December 24, 2019
More than 3 million Americans have glaucoma, but only half are aware they have the eye condition.
Glaucoma, the second leading cause of blindness, is caused by damage to the optic nerve. The vision loss happens gradually rather than suddenly. But the damage is irreversible.
There are several forms of glaucoma. Open-angle glaucoma, the most common in the United States, occurs when the eye's drainage angle remains open, but its trabecular meshwork is partially blocked.
According to the Glaucoma Research Foundation, most people don't realize they have it until it is well-advanced because their peripheral vision is the first to go while "the visual acuity or sharpness of vision is maintained until late in the disease." Damage occurs when improper fluid drainage causes pressure to build up in the eye.
Normal-tension glaucoma occurs when the optic nerve becomes damaged despite people maintaining normal eye pressure. People of Japanese ancestry are at higher risk for this type.
Angle-closure glaucoma, caused by a bulging iris, is considered a medical emergency, according to the National Eye Institute. Anyone experiencing intense eye pain, nausea, red eyes or blurred vision, should head to an emergency department.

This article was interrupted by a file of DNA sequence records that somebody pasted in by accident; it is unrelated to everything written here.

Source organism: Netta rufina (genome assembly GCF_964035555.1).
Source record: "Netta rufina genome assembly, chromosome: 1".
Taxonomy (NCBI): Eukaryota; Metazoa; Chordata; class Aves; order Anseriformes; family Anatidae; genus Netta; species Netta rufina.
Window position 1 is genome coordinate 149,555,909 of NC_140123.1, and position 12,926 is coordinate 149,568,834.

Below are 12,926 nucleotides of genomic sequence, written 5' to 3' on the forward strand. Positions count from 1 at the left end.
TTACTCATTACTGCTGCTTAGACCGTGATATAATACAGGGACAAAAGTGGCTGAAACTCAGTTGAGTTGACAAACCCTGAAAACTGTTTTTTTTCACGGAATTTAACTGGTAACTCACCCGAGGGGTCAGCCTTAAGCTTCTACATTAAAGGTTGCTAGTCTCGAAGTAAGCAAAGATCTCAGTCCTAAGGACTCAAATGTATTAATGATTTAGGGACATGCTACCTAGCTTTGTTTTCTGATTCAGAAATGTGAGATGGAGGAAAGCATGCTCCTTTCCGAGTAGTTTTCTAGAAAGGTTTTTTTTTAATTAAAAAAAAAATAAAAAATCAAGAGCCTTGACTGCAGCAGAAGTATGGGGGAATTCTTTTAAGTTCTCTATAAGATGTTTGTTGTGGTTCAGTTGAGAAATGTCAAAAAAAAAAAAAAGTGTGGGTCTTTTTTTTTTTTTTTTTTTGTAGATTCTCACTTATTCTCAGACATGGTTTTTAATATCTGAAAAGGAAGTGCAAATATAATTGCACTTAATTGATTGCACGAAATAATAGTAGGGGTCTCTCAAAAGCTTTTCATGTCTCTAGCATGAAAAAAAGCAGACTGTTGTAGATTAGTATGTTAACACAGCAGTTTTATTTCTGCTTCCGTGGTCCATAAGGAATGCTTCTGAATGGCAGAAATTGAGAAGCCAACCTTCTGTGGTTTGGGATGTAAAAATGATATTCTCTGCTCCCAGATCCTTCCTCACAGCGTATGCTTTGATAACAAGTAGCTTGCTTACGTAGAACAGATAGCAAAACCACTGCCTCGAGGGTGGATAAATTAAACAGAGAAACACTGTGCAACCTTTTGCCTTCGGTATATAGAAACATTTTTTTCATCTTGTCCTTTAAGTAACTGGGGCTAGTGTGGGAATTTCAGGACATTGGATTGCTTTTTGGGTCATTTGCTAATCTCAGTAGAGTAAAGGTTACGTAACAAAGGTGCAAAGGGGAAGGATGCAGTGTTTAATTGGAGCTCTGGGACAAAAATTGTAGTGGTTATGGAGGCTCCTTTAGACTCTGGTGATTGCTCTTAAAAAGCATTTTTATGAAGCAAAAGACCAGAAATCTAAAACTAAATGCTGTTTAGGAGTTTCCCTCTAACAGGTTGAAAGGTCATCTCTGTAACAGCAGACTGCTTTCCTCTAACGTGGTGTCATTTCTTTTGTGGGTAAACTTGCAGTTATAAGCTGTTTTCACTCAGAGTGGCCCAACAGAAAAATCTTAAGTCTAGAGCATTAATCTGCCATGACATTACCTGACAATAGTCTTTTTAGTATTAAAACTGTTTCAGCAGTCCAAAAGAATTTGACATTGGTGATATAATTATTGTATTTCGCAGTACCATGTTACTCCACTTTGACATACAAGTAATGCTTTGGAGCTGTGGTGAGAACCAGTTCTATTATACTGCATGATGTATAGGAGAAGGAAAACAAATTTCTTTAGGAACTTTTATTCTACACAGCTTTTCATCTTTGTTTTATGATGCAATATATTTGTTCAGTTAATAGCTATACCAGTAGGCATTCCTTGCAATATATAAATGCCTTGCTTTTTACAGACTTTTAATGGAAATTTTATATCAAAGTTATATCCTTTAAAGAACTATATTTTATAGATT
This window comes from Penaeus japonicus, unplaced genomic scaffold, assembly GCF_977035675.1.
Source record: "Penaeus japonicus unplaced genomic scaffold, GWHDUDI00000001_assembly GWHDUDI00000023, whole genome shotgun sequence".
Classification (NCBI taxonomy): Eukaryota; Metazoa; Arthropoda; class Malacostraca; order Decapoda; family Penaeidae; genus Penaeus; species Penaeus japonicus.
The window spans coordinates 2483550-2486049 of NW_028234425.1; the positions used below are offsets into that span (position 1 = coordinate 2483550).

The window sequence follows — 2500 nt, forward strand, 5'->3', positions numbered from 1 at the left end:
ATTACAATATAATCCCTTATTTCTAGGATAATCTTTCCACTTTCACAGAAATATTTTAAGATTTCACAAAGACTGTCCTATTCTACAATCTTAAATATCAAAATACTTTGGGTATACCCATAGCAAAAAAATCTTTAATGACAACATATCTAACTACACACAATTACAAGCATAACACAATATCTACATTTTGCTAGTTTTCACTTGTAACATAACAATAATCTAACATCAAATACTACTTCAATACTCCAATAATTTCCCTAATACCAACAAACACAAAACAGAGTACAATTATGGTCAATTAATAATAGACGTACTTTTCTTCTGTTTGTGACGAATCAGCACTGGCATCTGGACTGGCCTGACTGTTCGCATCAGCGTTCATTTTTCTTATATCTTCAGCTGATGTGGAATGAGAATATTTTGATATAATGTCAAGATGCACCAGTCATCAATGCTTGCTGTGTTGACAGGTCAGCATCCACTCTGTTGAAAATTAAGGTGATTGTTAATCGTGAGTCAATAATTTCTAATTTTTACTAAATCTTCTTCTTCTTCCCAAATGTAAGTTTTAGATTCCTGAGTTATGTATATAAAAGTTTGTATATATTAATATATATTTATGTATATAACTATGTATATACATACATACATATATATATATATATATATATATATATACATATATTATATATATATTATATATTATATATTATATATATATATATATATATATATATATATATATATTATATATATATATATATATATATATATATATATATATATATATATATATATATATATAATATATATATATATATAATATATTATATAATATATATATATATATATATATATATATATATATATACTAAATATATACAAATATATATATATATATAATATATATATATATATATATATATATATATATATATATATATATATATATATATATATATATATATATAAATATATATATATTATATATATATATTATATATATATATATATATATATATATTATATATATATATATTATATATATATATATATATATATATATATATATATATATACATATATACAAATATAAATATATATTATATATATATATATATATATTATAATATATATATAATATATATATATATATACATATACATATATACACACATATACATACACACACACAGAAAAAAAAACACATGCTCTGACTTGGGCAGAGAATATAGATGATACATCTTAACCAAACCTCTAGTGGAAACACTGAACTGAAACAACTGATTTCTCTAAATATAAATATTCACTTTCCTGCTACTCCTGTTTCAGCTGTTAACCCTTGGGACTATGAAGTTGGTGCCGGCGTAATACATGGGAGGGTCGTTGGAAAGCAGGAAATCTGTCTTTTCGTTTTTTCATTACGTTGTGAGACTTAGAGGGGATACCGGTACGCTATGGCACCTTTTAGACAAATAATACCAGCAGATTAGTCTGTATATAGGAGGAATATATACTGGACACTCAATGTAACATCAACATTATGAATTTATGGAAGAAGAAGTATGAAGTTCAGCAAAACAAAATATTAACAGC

The symptoms of congenital glaucoma – when a baby is birth with the condition – tend to be more noticeable, as the babies have large, cloudy eyes sensitive to light.
People also can develop secondary glaucoma from another medical condition such as diabetes or hypertension.
A major part of preventing glaucoma is knowing its risk factors.
Everyone can develop glaucoma, but certain groups of people have a higher risk, including African Americans, Asians, hispanics, people over 60 years old and people with a family history of primary open-angle glaucoma.
Research has shown that high steroid usage can increase the risk for ocular hypertension and open-angle glaucoma. Eye injuries from sports or a traumatic accident also can lead to glaucoma. Other risk factors include high myopia (nearsightedness), hypertension and a central cornea thickness less than .5 mm.
There is no cure for glaucoma. But if caught early, the progression of the disease can be slowed down with proper treatment, potentially preventing vision loss. That is why regular eye exams are important.
Glaucoma "is treated by lowering your eye pressure (intraocular pressure)," according to the Mayo Clinic. This can be done in a few ways: prescription eyedrops, oral medications, laser treatment or surgery.
January marks National Glaucoma Awareness Month. Make it a part of your New Year's Resolutions to schedule an appointment with an eye doctor.